Magaya School Children, 2009
23 February 2011
Creating a Supportive and Enabling Learning Environment for Children, especially Girls Living with HIV in Fragile Settings
Rozaria Memorial Trust in partnership with Isis-WICCE convened a consultation on creating a supportive and enabling learning environment for womchildren living with HIV and especially in fragile settings, on 22 February 2011, on the margins of the 55th session of the UN Commission on the Status of Women. Over 60 participants attended from more than 15 countries, shared experiences, explored options and generated the following recommendations:
- The UN Commission on the Status of Women must include specific commitments and content on access to education and training for women and girls living with HIV through investing in supportive and enabling environment free of stigma an discrimination.
- The right to education for children and especially girls living with HIV in extreme resource poor communities and fragile contexts must not be compromised by the competing and urgent needs like access to health and nutritions. Government must take special measures to prioritise support and special initiatives for access to training and learning for women and girls living with HIV.
- Rights based approaches must be adopted to ensure that the interdependance of right to education; health, nutrition and protection are integrated in the decision of programmes and initiatives for women and girls living with HIV and particularly in conflict countries.
- A stable and empowering economic, social, political and security environment is critical to accelerating women and girls’ access to education and training as empowerment tools, and therefore peace building and democratic governance is an important aspect of creating an enabling environment.
- New methods of learning and sharing for women and girls experiencing sexual violence and abuse, and those living with HIV in crisis countries must have strong components of listening, trauma healing and psycho-social support.
The workshop recognised that the family, the school and the community are three important settings in which children learn, grow and are enabled for quality education and training. With a special focus on children living with HIV, the following were the main recommendations:
- Family environment for the children living with HIV must be loving, supportive and accepting.
- Education for children must be prioritised with the family, and the care-givers who are most women, must be equipped with skills for managing disclosure of HIV status of a child with the education officials.
- Families must prioritised nutrition and good diet as an important to enabling children living with HIV to have strong bodies for the medicine and for the routine of school and play.
- Care-givers must be equipped with social skills for counselling and sexuality education to adolescents and young people. Families must be safe spaces for HIV positive young people to seek information on sexual and reproductive health and rights.
Schools/Places of Learning
- Schools and learning centres/institutions must be safe places, of trust, respect and free of violence, stigma and discrimination especially for children living with HIV.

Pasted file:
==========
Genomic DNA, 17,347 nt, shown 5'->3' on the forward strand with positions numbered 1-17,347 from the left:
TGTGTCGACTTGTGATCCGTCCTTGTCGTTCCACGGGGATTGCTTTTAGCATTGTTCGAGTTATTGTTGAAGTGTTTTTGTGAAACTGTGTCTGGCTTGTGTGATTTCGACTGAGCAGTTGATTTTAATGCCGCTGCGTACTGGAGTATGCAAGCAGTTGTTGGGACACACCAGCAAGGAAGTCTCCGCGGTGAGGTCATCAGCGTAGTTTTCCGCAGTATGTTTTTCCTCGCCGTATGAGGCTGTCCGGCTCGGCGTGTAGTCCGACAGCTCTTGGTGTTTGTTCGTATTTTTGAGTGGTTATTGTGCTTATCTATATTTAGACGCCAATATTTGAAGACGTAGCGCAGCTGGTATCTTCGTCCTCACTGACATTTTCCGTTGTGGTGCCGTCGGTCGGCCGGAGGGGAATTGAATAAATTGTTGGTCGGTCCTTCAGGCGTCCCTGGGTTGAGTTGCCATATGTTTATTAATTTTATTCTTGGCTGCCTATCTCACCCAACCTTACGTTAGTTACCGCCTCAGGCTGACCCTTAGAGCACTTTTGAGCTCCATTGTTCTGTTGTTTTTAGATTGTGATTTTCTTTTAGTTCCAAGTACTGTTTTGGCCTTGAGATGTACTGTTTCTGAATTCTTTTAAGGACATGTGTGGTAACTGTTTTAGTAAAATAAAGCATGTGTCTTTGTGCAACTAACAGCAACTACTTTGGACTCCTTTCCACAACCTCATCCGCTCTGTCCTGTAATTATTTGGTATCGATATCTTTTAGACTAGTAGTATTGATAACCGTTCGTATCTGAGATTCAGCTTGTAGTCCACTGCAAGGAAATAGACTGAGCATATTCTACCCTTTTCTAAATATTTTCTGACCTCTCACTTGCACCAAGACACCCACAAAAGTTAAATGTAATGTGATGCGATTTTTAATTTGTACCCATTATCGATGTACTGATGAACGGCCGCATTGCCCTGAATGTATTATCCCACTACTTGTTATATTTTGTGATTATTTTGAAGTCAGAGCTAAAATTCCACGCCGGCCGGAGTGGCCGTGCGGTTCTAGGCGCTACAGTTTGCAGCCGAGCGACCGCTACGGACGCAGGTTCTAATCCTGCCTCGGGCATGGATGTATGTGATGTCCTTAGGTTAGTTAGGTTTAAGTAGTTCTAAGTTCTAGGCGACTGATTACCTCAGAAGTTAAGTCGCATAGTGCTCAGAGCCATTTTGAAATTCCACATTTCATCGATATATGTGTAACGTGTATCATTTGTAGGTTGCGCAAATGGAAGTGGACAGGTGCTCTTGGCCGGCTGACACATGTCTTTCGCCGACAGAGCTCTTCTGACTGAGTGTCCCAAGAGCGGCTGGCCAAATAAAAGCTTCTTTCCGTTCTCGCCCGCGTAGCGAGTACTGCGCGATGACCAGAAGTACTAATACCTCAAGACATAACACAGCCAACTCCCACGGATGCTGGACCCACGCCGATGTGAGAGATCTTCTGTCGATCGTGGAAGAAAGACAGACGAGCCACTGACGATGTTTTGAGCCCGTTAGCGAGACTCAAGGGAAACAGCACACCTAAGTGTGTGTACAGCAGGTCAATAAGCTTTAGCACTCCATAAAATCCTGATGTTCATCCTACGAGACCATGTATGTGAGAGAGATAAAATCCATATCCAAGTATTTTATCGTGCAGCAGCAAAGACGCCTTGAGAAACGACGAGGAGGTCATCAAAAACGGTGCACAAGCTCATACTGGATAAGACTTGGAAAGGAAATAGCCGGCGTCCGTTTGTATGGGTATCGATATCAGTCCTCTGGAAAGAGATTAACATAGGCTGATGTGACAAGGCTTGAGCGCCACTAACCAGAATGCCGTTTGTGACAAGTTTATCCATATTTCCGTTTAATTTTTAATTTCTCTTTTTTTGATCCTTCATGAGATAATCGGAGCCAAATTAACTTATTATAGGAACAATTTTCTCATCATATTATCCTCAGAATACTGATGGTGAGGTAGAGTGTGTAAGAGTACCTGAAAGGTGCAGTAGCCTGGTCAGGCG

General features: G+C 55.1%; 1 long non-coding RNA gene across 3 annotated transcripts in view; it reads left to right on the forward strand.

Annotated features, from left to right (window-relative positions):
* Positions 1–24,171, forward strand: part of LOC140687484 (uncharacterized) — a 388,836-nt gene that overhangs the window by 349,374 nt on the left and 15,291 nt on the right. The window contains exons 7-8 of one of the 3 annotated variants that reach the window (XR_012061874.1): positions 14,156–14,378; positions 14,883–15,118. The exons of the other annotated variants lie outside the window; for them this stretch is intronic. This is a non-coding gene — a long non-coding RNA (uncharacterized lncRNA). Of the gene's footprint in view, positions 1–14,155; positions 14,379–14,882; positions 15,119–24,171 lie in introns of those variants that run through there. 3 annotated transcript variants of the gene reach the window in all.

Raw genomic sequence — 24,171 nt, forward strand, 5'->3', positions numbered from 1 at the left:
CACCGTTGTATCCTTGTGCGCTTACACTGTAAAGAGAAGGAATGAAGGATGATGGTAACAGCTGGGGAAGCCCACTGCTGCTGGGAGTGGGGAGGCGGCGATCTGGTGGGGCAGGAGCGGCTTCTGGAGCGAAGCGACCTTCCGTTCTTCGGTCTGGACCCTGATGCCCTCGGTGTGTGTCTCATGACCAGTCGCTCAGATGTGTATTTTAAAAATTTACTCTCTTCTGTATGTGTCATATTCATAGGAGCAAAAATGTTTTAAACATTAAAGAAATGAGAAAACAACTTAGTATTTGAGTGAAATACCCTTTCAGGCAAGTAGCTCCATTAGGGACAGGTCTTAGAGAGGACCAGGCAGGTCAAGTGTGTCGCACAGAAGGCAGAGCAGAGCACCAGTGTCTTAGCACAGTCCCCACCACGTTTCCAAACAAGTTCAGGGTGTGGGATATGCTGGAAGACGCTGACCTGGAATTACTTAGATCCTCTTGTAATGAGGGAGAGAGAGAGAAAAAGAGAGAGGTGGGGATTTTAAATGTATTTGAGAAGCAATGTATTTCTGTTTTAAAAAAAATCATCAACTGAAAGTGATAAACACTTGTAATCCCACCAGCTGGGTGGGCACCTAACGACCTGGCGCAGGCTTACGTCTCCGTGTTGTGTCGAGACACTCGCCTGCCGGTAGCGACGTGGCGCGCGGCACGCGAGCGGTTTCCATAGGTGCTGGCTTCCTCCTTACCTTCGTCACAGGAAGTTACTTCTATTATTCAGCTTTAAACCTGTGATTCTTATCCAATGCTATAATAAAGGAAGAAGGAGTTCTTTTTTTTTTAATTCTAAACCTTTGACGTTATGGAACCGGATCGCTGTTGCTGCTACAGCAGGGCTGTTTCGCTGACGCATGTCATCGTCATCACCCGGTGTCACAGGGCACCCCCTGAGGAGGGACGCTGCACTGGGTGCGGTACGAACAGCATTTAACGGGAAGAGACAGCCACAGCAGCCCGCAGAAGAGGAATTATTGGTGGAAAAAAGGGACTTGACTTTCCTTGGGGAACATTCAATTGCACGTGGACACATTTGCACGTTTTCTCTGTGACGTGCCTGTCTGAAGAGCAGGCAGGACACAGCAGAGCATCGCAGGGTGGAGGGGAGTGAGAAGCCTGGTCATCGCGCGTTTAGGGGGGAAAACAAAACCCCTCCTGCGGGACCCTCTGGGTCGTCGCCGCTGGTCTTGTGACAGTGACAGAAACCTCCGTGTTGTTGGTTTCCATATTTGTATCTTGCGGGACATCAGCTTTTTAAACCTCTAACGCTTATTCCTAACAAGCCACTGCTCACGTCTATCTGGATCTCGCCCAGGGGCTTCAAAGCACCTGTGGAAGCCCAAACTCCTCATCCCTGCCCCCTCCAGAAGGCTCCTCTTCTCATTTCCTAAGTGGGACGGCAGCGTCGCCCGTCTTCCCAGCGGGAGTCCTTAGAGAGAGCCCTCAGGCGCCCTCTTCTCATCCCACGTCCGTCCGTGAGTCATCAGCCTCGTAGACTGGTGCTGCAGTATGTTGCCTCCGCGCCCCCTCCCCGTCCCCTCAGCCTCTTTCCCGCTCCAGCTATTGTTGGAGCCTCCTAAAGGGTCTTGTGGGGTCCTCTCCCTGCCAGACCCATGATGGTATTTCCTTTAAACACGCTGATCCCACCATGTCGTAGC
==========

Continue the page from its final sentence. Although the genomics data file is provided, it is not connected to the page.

- Teachers and school counsellors must continue to be trained, to ensure that they demystify the HIV virus; contribute to prevention and are able to provide personal support and accompaniment to children living with HIV.
- Teachers, School administrators and others in position of trust with children must be equipped to handle confidential information related to HIV status of the children.
- Comprehensive sexuality and age appropriate sexuality education must be introduced in schools in order to equip teachers and children with critical information that empowers young people around issues of prevention, care and support.
- Special single gender clubs, like girl spaces are encouraged and recommended as ways of creating safe spaces for young people to dialogue around sensitive and personal issues.
- All communities must consider themselves either affected or infected and therefore continue to take collective action for HIV prevention, care and support including specially attention to the learning and training needs for children and especially girls living with HIV who are of school going age.
- Communities must actively contribute to reducing stigma and discrimination. This in itself is role modelling and positive learning for all members of the community who will learn and internalise respect for rights of all including people living with HIV.
- Communities must explore, understand and support the learning, education and training needs of women and girls, as a conscious way of empowerment and reduction of gender inequalities. Community actions plans for learning are possible tools.
- Women and girls must take leadership positions in the education health or nutrition committees at all levels and therefore contribute to shaping the priorities.
- Its crucial to engage with faith communities; religious and cultural leaders, since some of the norms on girls access to education, training and learning either facilitate or are a barriers.
The workshop agreed that this statement will be shared at government at the CSW, Ecumenical Women at the UN; Global Coalition on Women and AIDS and the various regional and thematic caucuses, organisations and networks.
About Rozaria Memorial Trust
RMT supports initiatives that promote education, health and entrepreneurship for women and children in resource-poor communities Based in Zimbabwe,. RMT was established in 2007 in memory of the late Mbuya Rozaria Dizha, a community woman leader whose life embodied the principles of caring, sharing and innovation
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